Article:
Excellent advice... ...They did not listen... ...They're not listening still... ...Perhaps, they never will!

Quote:
Isn't that what Apple is trying to do? Except they are not offering their iOS apps to run on OS X...it could be a key differentiation that MS could leverage in the short - middle term. (I think Apple's master plan is to eventually merge iOS and OS X)

Apple seems to be taking the more rigorous approach of implementing iOS features into Mac OSX (in fact, replacing many Mac OS X implementations with those [done right] on iOS).

It may be that, before Windows 8 ships, Apple has integrated enough of iOS into OS X that you can run your iOS apps on the x86 desktop.

Or, if of strategic advantage, Apple could do this almost immediately (for many iOS apps).

The iPhone and iPad simulator already run most iOS apps and functions on Mac OS X x86.

Each new version of the iOS Simulator implements additional iOS features on the desktop.

It would be fairly easy for Apple to implement a Dashboard-like layer that just runs simulated iOS apps. Or even include simulated iOS apps in LaunchPad... that's where I think Apple is going..

iOS 5 has a great notifications system -- wouldn't it be neat to be able to run that as a small window (or menu dropdown) on the Mac?

Additionally, Apple could provide APIs and Frameworks (or maybe just a protocol) where iOS apps could communicate with OS X apps, and vice versa.

This, along with the cloud, would open up some amazing opportunities -- say, send an authorized notification to reboot the Mac.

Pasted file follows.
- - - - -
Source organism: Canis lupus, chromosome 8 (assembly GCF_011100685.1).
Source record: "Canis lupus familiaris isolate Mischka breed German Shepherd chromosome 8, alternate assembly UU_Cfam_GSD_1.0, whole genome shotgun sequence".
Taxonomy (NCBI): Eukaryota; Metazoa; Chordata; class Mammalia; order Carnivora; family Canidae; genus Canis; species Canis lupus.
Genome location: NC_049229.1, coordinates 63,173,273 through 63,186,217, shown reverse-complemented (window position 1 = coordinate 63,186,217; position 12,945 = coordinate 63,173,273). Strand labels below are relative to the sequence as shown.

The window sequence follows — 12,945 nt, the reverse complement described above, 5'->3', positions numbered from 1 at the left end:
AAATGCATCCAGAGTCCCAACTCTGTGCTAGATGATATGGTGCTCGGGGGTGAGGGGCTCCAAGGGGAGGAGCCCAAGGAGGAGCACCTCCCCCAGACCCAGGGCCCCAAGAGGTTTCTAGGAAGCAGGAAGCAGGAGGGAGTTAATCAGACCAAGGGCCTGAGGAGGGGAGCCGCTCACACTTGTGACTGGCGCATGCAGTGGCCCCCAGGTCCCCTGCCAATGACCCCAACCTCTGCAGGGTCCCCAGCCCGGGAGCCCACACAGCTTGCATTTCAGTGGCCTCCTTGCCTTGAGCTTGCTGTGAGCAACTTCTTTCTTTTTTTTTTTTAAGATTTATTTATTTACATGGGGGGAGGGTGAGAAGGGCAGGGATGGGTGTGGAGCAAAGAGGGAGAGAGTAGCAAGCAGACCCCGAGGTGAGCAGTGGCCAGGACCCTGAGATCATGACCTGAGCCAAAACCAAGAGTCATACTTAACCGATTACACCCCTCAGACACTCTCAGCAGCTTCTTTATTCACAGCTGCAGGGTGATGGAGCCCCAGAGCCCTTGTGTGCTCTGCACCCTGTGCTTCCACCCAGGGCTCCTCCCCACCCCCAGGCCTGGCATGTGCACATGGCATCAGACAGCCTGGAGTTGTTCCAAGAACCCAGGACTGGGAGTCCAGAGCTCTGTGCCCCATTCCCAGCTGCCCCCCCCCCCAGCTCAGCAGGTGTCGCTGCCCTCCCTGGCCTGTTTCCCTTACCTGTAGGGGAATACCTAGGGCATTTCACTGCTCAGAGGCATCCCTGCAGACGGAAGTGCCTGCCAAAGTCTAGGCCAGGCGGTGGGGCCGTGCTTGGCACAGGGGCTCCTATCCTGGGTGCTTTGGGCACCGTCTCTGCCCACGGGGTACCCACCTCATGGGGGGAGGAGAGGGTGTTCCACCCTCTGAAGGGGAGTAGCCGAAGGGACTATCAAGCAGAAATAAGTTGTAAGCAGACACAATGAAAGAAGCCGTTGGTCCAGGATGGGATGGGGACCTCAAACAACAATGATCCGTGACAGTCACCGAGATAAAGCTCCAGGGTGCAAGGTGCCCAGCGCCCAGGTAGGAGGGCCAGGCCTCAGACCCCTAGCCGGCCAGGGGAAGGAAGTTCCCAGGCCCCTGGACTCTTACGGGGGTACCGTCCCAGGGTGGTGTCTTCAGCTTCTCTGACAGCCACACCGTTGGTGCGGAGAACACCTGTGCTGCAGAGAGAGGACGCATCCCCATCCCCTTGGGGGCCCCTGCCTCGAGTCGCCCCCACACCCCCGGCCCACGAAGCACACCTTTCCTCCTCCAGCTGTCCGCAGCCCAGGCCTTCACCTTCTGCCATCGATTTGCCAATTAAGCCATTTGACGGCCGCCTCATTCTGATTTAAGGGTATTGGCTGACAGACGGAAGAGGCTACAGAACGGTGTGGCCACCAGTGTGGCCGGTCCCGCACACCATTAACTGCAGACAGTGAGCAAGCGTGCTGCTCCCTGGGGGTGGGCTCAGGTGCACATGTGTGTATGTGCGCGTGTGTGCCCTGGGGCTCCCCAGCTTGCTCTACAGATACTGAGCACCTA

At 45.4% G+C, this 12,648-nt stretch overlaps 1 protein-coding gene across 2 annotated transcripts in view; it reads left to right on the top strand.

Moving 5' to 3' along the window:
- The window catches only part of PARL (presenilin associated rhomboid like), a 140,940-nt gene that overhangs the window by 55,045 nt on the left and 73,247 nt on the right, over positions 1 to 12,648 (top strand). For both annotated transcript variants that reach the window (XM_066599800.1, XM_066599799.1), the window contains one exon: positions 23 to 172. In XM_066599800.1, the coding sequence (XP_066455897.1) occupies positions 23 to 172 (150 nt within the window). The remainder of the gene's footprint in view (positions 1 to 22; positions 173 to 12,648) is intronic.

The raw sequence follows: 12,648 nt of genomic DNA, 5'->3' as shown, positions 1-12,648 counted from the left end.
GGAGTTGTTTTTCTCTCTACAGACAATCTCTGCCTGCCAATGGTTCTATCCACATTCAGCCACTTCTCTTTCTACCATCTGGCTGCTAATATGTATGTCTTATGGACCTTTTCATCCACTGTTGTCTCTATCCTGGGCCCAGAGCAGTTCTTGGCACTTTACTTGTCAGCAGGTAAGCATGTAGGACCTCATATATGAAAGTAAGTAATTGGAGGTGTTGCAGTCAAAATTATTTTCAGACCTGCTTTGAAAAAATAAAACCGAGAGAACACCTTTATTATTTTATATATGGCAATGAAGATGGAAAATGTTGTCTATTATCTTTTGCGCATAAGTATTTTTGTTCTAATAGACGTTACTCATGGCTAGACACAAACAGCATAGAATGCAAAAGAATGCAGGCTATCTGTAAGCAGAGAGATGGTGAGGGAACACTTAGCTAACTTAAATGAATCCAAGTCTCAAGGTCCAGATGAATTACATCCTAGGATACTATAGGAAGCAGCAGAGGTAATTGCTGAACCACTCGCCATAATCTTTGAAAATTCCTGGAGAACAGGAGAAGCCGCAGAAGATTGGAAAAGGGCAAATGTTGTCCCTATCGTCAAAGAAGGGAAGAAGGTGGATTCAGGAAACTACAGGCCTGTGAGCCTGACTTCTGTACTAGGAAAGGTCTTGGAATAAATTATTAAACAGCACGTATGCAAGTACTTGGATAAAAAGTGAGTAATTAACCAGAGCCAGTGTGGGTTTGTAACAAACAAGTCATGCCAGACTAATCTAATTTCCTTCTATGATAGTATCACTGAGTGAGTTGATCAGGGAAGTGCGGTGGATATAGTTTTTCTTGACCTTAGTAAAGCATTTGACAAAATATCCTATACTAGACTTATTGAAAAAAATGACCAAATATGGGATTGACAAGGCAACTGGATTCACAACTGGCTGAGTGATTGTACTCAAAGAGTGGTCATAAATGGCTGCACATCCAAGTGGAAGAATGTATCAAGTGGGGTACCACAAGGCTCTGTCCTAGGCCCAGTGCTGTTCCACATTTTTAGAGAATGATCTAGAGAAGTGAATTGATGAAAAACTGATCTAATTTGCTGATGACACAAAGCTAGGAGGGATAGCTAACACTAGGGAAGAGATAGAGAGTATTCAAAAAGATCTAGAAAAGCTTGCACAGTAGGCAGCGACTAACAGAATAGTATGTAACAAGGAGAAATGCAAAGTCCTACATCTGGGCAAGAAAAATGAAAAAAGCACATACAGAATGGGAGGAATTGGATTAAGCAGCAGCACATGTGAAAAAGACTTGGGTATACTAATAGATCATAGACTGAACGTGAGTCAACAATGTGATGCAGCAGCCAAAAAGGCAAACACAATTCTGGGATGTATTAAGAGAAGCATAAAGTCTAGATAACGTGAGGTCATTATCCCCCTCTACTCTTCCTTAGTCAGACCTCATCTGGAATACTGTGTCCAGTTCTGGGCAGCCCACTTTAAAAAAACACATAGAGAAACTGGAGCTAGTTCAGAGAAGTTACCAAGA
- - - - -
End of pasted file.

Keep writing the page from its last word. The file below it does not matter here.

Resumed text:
I read that MS has no Plans to allow Metro OS apps and Windows OS apps to intercommunicate.
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post #93 of 98
Yikes. The details of Windows 8 and Metro apps are confusing. This article doesn't help.

Quote:
Originally Posted by AppleInsider View Post

While it's technically possible that Microsoft could allow existing Windows 7 apps to be recompiled to run on ARM processors, Microsoft has carefully avoided promising anything along those lines.

Existing Windows 7 apps can be ported to run on the new Windows 8 Runtime and Metro UI. There's no non-runtime version of Windows to compile for on ARM.

Without modification, Windows 7 apps run only on x86 processors, on the Windows Desktop (without the Metro UI).

Quote:
Originally Posted by AppleInsider View Post

By pushing out Metro first as a tablet UI and slowly converting the Windows PC desktop into an app store-only software model, Microsoft could begin to impose far more control over all software sold within the Windows PC environment

Users can only install Metro apps from the Windows Store, but side-loading is available for enterprises and developers. Non-Metro apps will still be available, for x86 processors only, outside of the Windows Store.